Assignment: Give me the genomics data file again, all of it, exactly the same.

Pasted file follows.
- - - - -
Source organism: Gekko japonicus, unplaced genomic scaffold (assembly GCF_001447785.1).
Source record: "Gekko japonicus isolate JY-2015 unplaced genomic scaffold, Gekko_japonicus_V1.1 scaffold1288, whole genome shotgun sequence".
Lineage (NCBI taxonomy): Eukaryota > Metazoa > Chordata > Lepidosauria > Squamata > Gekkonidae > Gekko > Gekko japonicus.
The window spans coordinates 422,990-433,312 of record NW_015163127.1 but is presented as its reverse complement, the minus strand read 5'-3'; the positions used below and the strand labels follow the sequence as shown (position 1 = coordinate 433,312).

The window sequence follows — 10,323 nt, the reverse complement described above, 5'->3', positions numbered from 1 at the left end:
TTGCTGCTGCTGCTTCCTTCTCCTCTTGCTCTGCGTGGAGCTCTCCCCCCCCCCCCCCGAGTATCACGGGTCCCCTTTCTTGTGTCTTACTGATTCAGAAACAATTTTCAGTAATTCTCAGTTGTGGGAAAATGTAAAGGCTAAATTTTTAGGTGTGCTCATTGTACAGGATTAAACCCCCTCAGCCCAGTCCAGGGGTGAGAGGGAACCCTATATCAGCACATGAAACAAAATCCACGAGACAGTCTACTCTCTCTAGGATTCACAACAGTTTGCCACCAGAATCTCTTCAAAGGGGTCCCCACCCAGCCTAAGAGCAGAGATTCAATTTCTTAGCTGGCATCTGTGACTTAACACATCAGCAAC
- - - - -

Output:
Source organism: Gekko japonicus, unplaced genomic scaffold (assembly GCF_001447785.1).
Source record: "Gekko japonicus isolate JY-2015 unplaced genomic scaffold, Gekko_japonicus_V1.1 scaffold1288, whole genome shotgun sequence".
Lineage (NCBI taxonomy): Eukaryota > Metazoa > Chordata > Lepidosauria > Squamata > Gekkonidae > Gekko > Gekko japonicus.
The window spans coordinates 422,990-433,312 of record NW_015163127.1 but is presented as its reverse complement, the minus strand read 5'-3'; the positions used below and the strand labels follow the sequence as shown (position 1 = coordinate 433,312).

The window sequence follows — 10,323 nt, the reverse complement described above, 5'->3', positions numbered from 1 at the left end:
TTGCTGCTGCTGCTTCCTTCTCCTCTTGCTCTGCGTGGAGCTCTCCCCCCCCCCCCCCGAGTATCACGGGTCCCCTTTCTTGTGTCTTACTGATTCAGAAACAATTTTCAGTAATTCTCAGTTGTGGGAAAATGTAAAGGCTAAATTTTTAGGTGTGCTCATTGTACAGGATTAAACCCCCTCAGCCCAGTCCAGGGGTGAGAGGGAACCCTATATCAGCACATGAAACAAAATCCACGAGACAGTCTACTCTCTCTAGGATTCACAACAGTTTGCCACCAGAATCTCTTCAAAGGGGTCCCCACCCAGCCTAAGAGCAGAGATTCAATTTCTTAGCTGGCATCTGTGACTTAACACATCAGCAAC